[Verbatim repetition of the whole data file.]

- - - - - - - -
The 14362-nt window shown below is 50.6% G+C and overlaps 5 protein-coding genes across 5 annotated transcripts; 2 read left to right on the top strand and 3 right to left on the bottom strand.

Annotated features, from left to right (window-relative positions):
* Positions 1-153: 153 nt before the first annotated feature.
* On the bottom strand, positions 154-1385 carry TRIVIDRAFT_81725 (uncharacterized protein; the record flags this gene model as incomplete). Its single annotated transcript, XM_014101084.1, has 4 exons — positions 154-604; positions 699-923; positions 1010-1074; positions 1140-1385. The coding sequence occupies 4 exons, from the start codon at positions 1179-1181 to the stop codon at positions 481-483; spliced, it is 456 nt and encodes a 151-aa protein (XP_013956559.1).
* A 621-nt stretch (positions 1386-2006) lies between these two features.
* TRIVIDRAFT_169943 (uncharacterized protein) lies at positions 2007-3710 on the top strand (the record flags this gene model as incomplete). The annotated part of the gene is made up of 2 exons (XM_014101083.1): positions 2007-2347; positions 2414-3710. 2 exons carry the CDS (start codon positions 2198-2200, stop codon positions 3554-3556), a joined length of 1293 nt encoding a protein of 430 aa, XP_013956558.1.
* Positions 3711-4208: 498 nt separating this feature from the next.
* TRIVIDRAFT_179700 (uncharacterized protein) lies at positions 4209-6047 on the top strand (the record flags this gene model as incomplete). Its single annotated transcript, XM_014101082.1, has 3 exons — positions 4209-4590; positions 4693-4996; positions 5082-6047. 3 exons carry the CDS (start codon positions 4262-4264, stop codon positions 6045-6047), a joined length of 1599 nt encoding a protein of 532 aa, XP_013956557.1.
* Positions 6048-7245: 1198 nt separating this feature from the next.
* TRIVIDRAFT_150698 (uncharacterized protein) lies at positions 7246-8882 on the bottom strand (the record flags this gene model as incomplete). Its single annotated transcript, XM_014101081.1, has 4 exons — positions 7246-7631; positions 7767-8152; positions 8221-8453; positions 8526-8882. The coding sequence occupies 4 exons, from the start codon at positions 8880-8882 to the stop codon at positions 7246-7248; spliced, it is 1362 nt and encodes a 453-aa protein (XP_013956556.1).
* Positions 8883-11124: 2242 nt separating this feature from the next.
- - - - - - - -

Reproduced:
The 14362-nt window shown below is 50.6% G+C and overlaps 5 protein-coding genes across 5 annotated transcripts; 2 read left to right on the top strand and 3 right to left on the bottom strand.

Annotated features, from left to right (window-relative positions):
* Positions 1-153: 153 nt before the first annotated feature.
* On the bottom strand, positions 154-1385 carry TRIVIDRAFT_81725 (uncharacterized protein; the record flags this gene model as incomplete). Its single annotated transcript, XM_014101084.1, has 4 exons — positions 154-604; positions 699-923; positions 1010-1074; positions 1140-1385. The coding sequence occupies 4 exons, from the start codon at positions 1179-1181 to the stop codon at positions 481-483; spliced, it is 456 nt and encodes a 151-aa protein (XP_013956559.1).
* A 621-nt stretch (positions 1386-2006) lies between these two features.
* TRIVIDRAFT_169943 (uncharacterized protein) lies at positions 2007-3710 on the top strand (the record flags this gene model as incomplete). The annotated part of the gene is made up of 2 exons (XM_014101083.1): positions 2007-2347; positions 2414-3710. 2 exons carry the CDS (start codon positions 2198-2200, stop codon positions 3554-3556), a joined length of 1293 nt encoding a protein of 430 aa, XP_013956558.1.
* Positions 3711-4208: 498 nt separating this feature from the next.
* TRIVIDRAFT_179700 (uncharacterized protein) lies at positions 4209-6047 on the top strand (the record flags this gene model as incomplete). Its single annotated transcript, XM_014101082.1, has 3 exons — positions 4209-4590; positions 4693-4996; positions 5082-6047. 3 exons carry the CDS (start codon positions 4262-4264, stop codon positions 6045-6047), a joined length of 1599 nt encoding a protein of 532 aa, XP_013956557.1.
* Positions 6048-7245: 1198 nt separating this feature from the next.
* TRIVIDRAFT_150698 (uncharacterized protein) lies at positions 7246-8882 on the bottom strand (the record flags this gene model as incomplete). Its single annotated transcript, XM_014101081.1, has 4 exons — positions 7246-7631; positions 7767-8152; positions 8221-8453; positions 8526-8882. The coding sequence occupies 4 exons, from the start codon at positions 8880-8882 to the stop codon at positions 7246-7248; spliced, it is 1362 nt and encodes a 453-aa protein (XP_013956556.1).
* Positions 8883-11124: 2242 nt separating this feature from the next.